People can get money from the equity in their homes without having to change their current mortgage. This is called a second mortgage. A second mortgage is a home loan that the homeowner takes out before paying off their first mortgage in full. Using your home as collateral, you can get money to pay for projects, consolidate debts, and make big purchases.
When customers cannot qualify for a second mortgage with a bank or an institutional lender, private lenders provide more accessible alternative mortgage options. With a private second mortgage, lenders put a larger focus on a borrower’s home equity and worth rather than credit ratings or income. Banks often reject applicants owing to poor credit, a high loan-to-value ratio, or low income.
Private mortgage lenders are often private firms or people prepared to give interest-only first or second mortgages for a limited period of time. Canadians with credit ratings below 600 who want second mortgages will most likely seek financing from private lenders. Private mortgage lenders, unlike Canadian banks, are not regulated by the Bank of Canada, allowing them to determine their rates and qualifying conditions. Consequently, consumers with bad credit might get the funding they need at a higher interest rate.
When evaluating a second mortgage applicant, Canadian private lenders often look for four key qualifications:
- How much equity does the borrower have – The more equity an applicant has, the more money he or she may borrow for a second mortgage. Property equity is computed by deducting the current balance on your existing mortgage(s) from the current market value of your home.
- Is there a source of income for the borrower – In comparison to Canadian banks, private mortgage lenders need less income verification. Bank statements, in general, are sufficient documentation to demonstrate to private lenders that you have a consistent source of income. This is particularly beneficial for borrowers with modest incomes or who are self-employed.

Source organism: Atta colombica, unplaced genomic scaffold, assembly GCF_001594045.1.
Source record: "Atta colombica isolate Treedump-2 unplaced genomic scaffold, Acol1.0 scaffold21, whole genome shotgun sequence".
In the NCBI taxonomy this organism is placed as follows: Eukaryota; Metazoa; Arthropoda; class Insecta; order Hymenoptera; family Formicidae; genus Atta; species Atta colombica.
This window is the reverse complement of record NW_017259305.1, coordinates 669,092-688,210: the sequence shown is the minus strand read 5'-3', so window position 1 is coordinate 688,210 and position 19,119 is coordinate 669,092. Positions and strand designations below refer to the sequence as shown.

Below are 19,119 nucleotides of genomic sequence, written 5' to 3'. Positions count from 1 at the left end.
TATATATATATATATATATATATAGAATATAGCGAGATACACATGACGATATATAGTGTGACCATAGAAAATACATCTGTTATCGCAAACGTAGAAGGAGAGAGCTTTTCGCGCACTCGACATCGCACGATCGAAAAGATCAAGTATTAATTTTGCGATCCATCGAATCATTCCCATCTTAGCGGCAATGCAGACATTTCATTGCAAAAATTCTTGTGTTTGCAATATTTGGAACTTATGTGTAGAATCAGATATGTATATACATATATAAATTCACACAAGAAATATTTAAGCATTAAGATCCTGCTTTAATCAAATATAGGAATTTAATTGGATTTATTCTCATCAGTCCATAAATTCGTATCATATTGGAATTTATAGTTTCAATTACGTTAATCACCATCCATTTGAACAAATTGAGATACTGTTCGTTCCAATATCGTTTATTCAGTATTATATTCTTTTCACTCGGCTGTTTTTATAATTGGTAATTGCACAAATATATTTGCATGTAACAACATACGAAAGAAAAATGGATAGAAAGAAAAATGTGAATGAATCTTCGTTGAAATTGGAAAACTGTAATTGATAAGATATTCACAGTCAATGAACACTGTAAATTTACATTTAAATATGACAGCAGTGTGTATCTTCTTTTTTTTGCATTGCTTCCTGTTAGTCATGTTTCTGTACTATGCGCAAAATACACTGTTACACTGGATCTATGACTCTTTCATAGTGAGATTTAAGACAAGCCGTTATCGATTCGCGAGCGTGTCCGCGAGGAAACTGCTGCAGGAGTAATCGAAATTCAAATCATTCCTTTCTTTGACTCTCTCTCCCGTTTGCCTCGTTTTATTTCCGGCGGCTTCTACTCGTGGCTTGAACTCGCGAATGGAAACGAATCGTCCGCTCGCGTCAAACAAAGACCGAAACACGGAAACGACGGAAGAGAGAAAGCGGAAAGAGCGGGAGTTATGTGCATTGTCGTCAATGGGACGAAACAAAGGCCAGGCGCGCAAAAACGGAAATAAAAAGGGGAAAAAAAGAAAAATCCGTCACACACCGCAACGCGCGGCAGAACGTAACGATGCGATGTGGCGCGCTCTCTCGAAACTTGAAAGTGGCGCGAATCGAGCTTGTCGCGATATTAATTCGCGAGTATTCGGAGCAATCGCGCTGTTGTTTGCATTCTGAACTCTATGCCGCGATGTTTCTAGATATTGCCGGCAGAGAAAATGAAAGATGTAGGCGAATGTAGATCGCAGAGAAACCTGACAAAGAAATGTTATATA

- What is the borrower’s credit score? – While private lenders are less concerned with a borrower’s credit score for qualifying reasons, they use the credit scores to decide the interest rate on a second mortgage. The lower an individual’s interest rate, the better their credit score.
- What is the property’s worth? – Because private second mortgages depend on the property as collateral, if a borrower defaults on their mortgage, the home’s value is likely the most important factor in qualifying for a private second mortgage. A private lender will generally lend up to 90% of the home’s worth or loan-to-value (LTV).
To decide where to apply for your second mortgage, you must first understand your credit score. This will determine the sort of lender you will be able to work with.
- Second mortgage rates and qualifying conditions for credit scores ranging from 600 to 900 should first be checked with Canadian banks.
- Banks may accept credit scores ranging from 550 to 700, while some may find ‘B’ lenders to be their best choice for getting a second mortgage.
- Credit ratings below 600 will almost certainly need obtaining a second mortgage from a private lender.
Other situations in which private mortgage lenders maybe your best option for a second mortgage include:
- Buying a house that doesn’t look like the rest
- They have to be done when buying a home.
- You’ve been turned down by banks before.
- You have a bad credit score.
- Self-employed with income that isn’t clear
- The new person is coming to Canada for the first time.
- You don’t have a credit history because you don’t have a credit card
As long as you fall into one of the above scenarios or have a credit score below 600, it’s usually easy to get a private second loan. You will need the following documents and information to get started on your application.
- A driver’s license and passport are two forms of personal identification that people can use to prove who they are.
- The bank statements
- Your house’s estimated worth
Apply for your private second mortgage with Amansad!